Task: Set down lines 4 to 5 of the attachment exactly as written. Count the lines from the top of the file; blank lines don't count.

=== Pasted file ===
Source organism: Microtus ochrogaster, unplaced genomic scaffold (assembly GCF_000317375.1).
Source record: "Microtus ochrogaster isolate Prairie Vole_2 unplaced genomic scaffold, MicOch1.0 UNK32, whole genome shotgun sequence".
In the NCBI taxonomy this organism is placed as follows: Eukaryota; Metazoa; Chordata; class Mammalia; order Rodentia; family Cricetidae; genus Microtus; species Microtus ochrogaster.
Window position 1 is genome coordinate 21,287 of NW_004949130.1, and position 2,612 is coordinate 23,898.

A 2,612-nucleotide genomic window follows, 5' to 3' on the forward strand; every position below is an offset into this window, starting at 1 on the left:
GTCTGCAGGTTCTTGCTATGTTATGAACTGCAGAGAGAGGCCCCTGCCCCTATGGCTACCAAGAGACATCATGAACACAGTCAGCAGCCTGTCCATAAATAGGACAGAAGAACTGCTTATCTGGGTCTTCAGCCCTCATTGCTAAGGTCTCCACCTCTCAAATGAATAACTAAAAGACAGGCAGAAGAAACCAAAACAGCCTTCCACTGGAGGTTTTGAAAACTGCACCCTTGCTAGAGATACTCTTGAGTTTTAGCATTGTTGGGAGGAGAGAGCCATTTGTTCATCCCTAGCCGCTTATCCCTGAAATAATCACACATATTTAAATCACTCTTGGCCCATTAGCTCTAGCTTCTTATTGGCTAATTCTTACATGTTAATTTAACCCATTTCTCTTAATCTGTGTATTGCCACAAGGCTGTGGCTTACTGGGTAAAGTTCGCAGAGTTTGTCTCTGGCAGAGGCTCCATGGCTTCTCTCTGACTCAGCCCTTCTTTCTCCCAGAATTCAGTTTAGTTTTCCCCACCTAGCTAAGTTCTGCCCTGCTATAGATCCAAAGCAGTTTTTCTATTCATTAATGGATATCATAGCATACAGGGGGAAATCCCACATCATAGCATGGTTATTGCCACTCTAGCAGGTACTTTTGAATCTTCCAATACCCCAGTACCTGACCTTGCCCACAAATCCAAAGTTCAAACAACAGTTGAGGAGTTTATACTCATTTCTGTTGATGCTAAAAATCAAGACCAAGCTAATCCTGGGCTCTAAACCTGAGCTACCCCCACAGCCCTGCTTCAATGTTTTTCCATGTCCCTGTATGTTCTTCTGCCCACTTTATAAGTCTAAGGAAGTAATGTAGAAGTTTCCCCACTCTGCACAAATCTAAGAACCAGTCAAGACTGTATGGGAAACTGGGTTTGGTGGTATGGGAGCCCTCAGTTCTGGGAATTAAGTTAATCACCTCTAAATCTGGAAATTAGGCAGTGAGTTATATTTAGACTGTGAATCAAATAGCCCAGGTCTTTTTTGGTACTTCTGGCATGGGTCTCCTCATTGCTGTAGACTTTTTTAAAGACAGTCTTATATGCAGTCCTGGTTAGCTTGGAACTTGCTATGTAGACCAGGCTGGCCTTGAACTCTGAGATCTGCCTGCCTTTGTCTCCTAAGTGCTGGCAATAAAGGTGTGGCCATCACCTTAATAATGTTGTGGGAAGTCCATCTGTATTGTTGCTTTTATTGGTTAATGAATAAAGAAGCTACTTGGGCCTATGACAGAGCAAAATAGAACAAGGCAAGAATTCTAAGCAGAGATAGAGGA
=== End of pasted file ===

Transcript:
Window position 1 is genome coordinate 21,287 of NW_004949130.1, and position 2,612 is coordinate 23,898.

A 2,612-nucleotide genomic window follows, 5' to 3' on the forward strand; every position below is an offset into this window, starting at 1 on the left: